A new report from BoardSource, "Leading With Intent: 2017 National Index of Nonprofit Board Practices" includes findings on board size, which has declined steadily over the past 20 years.
The size of a board affects how its work is conducted, and different sizes work for different organizations. However, BoardSource believes it's possible for a board to be either too small or too large.
In general, it recommends that there be at least 5 board members, regardless of what an organization's bylaws require. Otherwise, the organization may not have enough skills and expertise to draw upon when making decisions. In addition, a board that's too small may have difficulty supporting and overseeing the CEO. And, finally, a too-small board might not have enough reach to create a strong fundraising network.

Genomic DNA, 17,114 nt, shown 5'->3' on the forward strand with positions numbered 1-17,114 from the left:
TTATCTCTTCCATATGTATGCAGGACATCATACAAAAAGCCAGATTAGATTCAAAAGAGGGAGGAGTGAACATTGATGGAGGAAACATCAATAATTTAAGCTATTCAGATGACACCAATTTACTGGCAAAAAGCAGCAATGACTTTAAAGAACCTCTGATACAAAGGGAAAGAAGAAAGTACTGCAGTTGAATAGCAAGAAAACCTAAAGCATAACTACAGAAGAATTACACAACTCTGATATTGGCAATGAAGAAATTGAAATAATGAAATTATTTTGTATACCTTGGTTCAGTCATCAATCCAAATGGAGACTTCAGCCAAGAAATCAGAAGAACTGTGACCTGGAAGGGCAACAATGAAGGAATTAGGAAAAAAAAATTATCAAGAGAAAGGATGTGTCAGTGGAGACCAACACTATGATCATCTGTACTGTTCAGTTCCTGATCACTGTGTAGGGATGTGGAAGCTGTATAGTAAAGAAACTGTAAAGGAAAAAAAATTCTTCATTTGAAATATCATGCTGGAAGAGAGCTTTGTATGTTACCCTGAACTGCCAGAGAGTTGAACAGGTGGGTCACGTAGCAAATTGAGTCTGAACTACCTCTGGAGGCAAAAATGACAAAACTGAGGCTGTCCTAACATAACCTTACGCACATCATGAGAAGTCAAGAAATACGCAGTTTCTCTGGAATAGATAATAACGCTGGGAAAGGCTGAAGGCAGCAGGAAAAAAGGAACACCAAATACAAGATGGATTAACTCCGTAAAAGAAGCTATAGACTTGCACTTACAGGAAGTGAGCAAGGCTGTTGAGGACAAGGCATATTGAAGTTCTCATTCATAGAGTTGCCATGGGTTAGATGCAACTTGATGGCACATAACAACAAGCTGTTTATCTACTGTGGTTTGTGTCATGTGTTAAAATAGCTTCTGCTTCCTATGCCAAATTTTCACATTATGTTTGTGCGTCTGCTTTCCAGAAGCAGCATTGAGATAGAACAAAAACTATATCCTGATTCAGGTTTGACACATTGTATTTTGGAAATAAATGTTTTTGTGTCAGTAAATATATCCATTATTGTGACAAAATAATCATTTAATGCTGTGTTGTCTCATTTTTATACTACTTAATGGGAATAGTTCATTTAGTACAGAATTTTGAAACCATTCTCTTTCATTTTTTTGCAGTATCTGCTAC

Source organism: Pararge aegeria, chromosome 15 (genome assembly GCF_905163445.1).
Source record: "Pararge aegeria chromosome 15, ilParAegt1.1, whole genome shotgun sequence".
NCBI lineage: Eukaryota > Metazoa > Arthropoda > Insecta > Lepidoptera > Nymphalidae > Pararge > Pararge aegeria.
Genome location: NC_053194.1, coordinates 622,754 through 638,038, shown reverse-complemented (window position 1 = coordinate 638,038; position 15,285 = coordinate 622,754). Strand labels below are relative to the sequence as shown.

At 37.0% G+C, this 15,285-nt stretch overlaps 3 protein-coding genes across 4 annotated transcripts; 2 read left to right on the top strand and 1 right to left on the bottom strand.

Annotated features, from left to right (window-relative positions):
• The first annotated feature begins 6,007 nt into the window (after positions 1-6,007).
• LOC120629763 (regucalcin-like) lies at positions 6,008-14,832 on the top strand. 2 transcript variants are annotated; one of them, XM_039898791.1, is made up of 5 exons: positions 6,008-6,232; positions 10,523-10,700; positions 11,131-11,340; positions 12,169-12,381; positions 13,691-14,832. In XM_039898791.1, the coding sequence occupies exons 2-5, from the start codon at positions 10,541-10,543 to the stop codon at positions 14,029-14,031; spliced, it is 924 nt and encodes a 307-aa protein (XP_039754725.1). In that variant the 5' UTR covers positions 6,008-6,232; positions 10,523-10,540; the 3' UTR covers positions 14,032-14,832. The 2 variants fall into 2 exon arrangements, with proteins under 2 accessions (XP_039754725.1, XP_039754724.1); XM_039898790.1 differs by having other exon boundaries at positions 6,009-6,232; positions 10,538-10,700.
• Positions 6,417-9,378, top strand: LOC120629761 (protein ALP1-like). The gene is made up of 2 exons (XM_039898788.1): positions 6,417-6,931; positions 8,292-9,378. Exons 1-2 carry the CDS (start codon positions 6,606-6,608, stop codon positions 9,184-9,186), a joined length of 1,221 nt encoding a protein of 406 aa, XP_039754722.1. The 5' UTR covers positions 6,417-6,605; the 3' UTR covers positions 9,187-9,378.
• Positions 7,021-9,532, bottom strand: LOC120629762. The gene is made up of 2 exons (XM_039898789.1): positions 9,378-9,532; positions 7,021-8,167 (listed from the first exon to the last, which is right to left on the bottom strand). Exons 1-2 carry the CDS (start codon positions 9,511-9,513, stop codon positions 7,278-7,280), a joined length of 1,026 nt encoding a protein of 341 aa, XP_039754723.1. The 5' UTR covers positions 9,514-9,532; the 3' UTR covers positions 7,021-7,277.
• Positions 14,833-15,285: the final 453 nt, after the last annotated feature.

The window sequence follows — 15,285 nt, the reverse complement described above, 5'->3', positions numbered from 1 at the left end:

A board that is too big may find it challenging to have fruitful conversations utilizing all of its members. In this situation, many important organizational issues may get shifted to the executive committee, which can create a disconnect. Board members can end up feeling as if their participation is not values, and- even worse- the board's ability to govern may be adversely affected.
The bottom line from BoardSource is that every organization has its own particular needs for governance, so board size needs to be determined on a case-by-case basis. And of course, organizational needs change with growth, so board size needs to be a topic that gets discussed and planned for.
Please be in touch with me to discuss your board needs!